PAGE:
Here, it's set up, but stubby -- haven't extended the tripod legs. The whole thing reaches high enough for me to work standing up, and I'm 6' 3".

You'll see some more additions in that last picture.

I added a palette, made from the bottom of a wine display rack being discarded by a local wine store (it was a very useful neutral gray-green color):
Here it is, stowed. The hole is not for the usual palette-on-the-arm -- it's just a way to lift the thing out of the stowed position in the box.

Then I discovered there was no way to hold panels while being painted. So I added a perfboard panel holder. It's fitted with two pins that slip into mounting points.

And a sophisticated doohickey holds the top steady:
On it, I mounted a removable panel hold-down:
Yes, that's a tongue depressor (AKA "craft stick").

The dinguses on the bottom of the panel holder on which the painting panel rests are nothing more than those beautiful Allen-head cap screws:
(You're looking from the top down toward the bottom here. The one screw out of place here goes into a hole in the top and becomes the handle for pulling the stowed panel out of the box.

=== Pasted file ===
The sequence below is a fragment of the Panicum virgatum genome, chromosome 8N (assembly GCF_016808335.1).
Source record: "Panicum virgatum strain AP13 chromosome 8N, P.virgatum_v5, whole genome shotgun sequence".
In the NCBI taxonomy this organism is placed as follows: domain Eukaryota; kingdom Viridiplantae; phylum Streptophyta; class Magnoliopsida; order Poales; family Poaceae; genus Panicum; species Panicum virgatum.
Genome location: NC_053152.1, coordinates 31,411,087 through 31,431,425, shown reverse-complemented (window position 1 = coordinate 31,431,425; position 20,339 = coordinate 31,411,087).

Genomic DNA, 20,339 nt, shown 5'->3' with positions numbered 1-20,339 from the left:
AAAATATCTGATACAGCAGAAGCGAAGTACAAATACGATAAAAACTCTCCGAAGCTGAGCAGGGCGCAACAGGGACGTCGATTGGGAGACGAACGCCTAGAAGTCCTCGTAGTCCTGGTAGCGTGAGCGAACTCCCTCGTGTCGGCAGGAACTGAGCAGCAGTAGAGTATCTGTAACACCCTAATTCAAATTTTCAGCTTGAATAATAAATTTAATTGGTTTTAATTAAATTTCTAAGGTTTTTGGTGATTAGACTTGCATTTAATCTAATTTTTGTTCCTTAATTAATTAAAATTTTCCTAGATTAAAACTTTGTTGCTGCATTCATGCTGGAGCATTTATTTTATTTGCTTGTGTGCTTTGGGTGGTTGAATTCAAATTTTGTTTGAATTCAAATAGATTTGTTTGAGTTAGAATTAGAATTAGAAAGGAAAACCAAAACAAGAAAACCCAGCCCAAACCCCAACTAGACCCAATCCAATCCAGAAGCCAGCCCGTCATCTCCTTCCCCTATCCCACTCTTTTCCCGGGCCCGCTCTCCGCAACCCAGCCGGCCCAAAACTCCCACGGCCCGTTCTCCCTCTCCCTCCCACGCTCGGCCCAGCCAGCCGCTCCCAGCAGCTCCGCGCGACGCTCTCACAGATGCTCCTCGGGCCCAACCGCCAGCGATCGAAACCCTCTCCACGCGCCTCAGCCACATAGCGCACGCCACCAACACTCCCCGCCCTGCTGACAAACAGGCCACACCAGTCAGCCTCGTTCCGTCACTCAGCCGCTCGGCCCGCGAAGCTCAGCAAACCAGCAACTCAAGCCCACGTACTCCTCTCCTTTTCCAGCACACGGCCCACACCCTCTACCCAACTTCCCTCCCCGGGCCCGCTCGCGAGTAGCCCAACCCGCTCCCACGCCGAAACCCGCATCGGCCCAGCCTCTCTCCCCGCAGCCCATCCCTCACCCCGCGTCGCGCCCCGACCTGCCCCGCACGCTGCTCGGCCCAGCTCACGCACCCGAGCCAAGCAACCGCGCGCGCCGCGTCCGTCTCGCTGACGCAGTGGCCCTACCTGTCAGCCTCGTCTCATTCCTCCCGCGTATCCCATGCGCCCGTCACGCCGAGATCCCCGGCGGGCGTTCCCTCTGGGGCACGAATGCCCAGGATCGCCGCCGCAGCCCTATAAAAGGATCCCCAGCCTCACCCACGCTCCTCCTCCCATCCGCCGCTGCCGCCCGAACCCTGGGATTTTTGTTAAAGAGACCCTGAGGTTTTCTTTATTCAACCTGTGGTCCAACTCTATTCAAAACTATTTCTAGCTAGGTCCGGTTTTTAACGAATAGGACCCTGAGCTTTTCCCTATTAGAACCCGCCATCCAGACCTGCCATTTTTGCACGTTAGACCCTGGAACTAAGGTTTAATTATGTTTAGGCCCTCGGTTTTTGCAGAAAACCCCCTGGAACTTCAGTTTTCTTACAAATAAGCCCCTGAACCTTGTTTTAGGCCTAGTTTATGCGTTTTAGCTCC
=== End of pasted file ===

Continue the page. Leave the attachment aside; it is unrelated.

The perfboard was -- as you might guess --  free, from the local Freecycle group.

For the interior, I made a custom cardboard box to hold paint tubes, so I could lift the whole thing out, place the tubes on the ground, and, hopefully, not step on them. Inside that is a sophisticated clear plastic divider, which helps keep the tubes separate. It's from a Fig Newton package.

See any trends here?

My total expenditure was around $4 for screws, plus a lot of time. Oh, and $3.99 for the Fig Newtons.

Monday, August 23, 2010

Maine Marsh 1

A recent jaunt to Pemaquid Point and Boothbay Harbor with Kittie's sister and our brother-in-law Dan re-introduced us to some of the best of Maine's boreal landscapes... marshes among them.

Here's a Maine marsh.

First, the underpainting:
 Not much to be seen here - just the darks in purples and greens - lights in yellows and light blues.

Here it is at around 90% done - some tweaks to do:
I'll do a bit with the ocean, and clean up the rocks, upper left, and the evergreen to the right.

The range of colors in marshland is incredible: yellow, yellow-green, dark reds, dark greens, a touch of sand, blues and mauves in the sky and the sky reflections.

Friday, August 13, 2010

Tahquamenon Falls

Still in Michigan's UP (Upper Peninsula) here -- the beautiful upper Tahquamenon Falls. First, the underpainting:
Basically, this is mainly the values, though you see the green of the forest on the upper far side.

Here's mostly finished:
No, the water isn't brackish. The Tahquamenon flows through thousands of acres of cedar swamp and the cedar root colors the water, making it look like (some say) coffee or (others say) root beer.

There's a story around the viewpoint. I don't believe you can see the falls from this vantage point any more: down on the river back just downstream of the falls. There's a viewing platform on the high bank on the other side, and that's where modern photos are taken.